Talking with the 'prickly man'
Geoff Metcalf interviews personal survival expert Walt Rauch

By Geoff Metcalf
Walt Rauch has a remarkable and fascinating history. He was an Army criminal investigator before entering the Secret Service. After his tenure protecting presidents, he wound up on the docks in Philadelphia serving felony warrants and living a life screenwriters try -- and fail -- to re-create. In Rauch's book, "Real World Survival, What has Worked for Me" he explains what survival methods have been the most successful for him during his 40 years of going in harm's way. Rauch shares practical information taken from first-hand experience to show his readers how to develop the ultimate tools of survival. WorldNetDaily reporter Geoff Metcalf recently interviewed Walt Rauch about the basics of surviving in an increasingly hostile society.

Question: Anyone can teach people certain skills. However, the one thing that cannot be taught -- at least I haven't discovered it yet -- you cover in your book. That's the attitude, the state of mind.

Answer: The state of mind of both you and the predator (or the one I call "other human" in the book) is the crux of real-world survival. If you don't understand what you are dealing with as far as a threat, and you don't understand the world around you, you have a choice: You can be food, or not. People tend to break everything down into predator and prey. I tend to pick a middle ground, which I call being a "prickly man." The concept is real simple. You leave me alone, and I'll leave you alone.

Q: An obvious question that often comes up is, why does a bad guy pick on one victim and not someone else who might be the same height, same weight, same age and same sex? How do you not be a victim?

A: I learned something from an old-time investigator in the Secret Service -- you need to go and observe those that are food and those that are not food in a particular environment. Pick a high-crime area (of course, politicians will deny you have a high-crime area), but pick one and go and people-watch.

Q: You make a great point in your book that in all these high crime areas, "people live there." And they live there without becoming victims.

A: That's what I'm talking about. Go watch the population. How do they survive? A young man walking down the street in the inner city -- you would not believe his head could articulate as much as it does. It never stops moving. They are always looking. They are always aware, or wary, because they need to, because the threat is there.

Q: In fact you have an entire chapter on just "awareness." I found the awareness chapter and the whole state of mind thing to be particularly fascinating.

A: At one point in the book I say, "Walk like a free man." That's with your head up and your shoulders back, looking at the world. In New York City, there are some people who say: "Don't make eye contact. Eye contact is the worst thing you can do. He's going to challenge you. You're going to get the 'why are you looking at me?' challenge." Well, you're going to get that anyway. You might as well stand up like a free man. You change how you look at the world, and you also change how the world looks at you. When you see a former military man walking down the street, is there any question he is a former military man? You can tell by looking at him. And he is also not food.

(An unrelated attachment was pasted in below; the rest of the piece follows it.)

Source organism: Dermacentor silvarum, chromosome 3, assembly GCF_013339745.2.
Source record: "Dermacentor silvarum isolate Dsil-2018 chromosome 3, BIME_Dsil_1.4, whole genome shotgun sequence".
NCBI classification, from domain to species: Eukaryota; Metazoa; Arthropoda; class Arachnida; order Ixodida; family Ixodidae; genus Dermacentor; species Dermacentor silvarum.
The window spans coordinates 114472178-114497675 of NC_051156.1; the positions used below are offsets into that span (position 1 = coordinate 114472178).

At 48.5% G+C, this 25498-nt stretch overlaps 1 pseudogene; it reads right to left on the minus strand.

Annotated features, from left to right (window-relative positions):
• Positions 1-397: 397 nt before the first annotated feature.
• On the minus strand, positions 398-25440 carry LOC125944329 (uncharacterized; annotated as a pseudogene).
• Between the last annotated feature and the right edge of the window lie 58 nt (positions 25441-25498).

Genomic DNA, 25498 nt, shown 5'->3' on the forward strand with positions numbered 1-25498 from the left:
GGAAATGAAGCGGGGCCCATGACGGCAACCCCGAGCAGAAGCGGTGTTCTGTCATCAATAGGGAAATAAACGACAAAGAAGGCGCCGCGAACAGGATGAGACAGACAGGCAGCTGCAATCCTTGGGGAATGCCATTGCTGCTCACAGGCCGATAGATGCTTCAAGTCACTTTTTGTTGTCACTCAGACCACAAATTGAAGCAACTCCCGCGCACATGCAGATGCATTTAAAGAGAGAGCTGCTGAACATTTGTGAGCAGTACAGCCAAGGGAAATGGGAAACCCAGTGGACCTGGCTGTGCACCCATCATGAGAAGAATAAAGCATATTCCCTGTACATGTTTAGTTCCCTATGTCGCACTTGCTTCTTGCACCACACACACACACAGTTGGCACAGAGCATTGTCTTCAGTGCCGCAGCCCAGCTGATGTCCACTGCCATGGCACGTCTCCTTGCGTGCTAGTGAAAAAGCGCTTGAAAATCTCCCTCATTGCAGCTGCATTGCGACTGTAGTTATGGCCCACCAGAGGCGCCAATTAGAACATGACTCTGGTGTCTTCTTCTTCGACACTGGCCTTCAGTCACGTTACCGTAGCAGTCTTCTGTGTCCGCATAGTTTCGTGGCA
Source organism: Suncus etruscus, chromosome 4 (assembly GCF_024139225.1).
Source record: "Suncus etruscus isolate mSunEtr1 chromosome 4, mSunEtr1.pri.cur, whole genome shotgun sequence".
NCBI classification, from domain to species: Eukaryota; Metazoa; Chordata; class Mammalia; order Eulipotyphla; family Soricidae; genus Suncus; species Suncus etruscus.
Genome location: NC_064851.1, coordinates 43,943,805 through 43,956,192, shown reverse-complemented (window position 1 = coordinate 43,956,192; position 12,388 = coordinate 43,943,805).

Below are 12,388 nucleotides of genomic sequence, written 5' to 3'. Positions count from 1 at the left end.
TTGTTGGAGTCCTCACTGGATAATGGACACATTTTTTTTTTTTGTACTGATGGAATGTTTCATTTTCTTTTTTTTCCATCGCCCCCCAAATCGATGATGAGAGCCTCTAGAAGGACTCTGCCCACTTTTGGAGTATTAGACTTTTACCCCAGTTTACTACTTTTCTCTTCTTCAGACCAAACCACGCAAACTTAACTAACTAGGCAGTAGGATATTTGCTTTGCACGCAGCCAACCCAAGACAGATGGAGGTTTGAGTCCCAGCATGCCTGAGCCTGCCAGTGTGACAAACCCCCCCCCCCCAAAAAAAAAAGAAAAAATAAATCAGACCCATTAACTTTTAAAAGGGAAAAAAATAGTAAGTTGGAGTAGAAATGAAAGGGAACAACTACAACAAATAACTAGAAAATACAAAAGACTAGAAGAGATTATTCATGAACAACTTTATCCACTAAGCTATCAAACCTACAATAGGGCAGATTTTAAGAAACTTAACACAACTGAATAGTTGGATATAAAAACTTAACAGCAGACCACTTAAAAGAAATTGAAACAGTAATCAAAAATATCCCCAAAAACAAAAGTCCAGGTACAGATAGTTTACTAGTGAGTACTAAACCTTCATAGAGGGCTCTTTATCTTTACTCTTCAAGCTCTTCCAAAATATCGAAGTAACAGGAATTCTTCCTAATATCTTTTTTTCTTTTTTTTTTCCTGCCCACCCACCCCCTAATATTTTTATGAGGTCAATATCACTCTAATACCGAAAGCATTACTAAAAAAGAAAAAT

Q: It's more than just a matter of confidence. Part of the confidence comes from how an individual feels they are prepared to deal with a potential confrontation.

A: That's true. I have to admit after 40 years of carrying a badge in one way or another, although I'm on the downside of 60, I still don't back up from too much.

Q: I had an great-uncle who was a little guy. One day at the racetrack -- he was in his late sixties at the time -- some young guy gave him some abusive grief, and my uncle just immediately decked the guy. The predator outweighed him by about 80 pounds and was at least 30 years younger, but it was a matter of attitude and a visceral refusal to be a victim.

A: Your uncle sounds like he did everything right. He knew what he was going to do, and he did it. He didn't listen to the other guy; he acted. I'm not saying you should attack, but when you reach the point that you must, skip the small talk. You already know the story he's going to offend you with.

Q: One question I get asked too much is, "Geoff, I'm going to buy a gun. What kind of gun should I get?" It's like asking what kind of tie I should buy.

A: Any gun will do. Any gun. It doesn't matter. It happens to be the best defensive tool we have available to us in this society. Everything else is second. Things like pepper spray all have a failure rate. So as far as what kind of gun someone should buy, whatever gun they are comfortable with: rifle, pistol, shotgun, 22-rimfire single shot.

I had one client, a lady attorney, who kept a 22-bolt action single-shot rifle in her home. And she carried a single cartridge in her pocket. She had small children and was quite competent to fire one shot. She was not ill at ease with a single-shot 22 for in-home protection. The funny part of it is, her home was broken into. They stole the rifle. And she called me to buy another 22-single-shot rifle.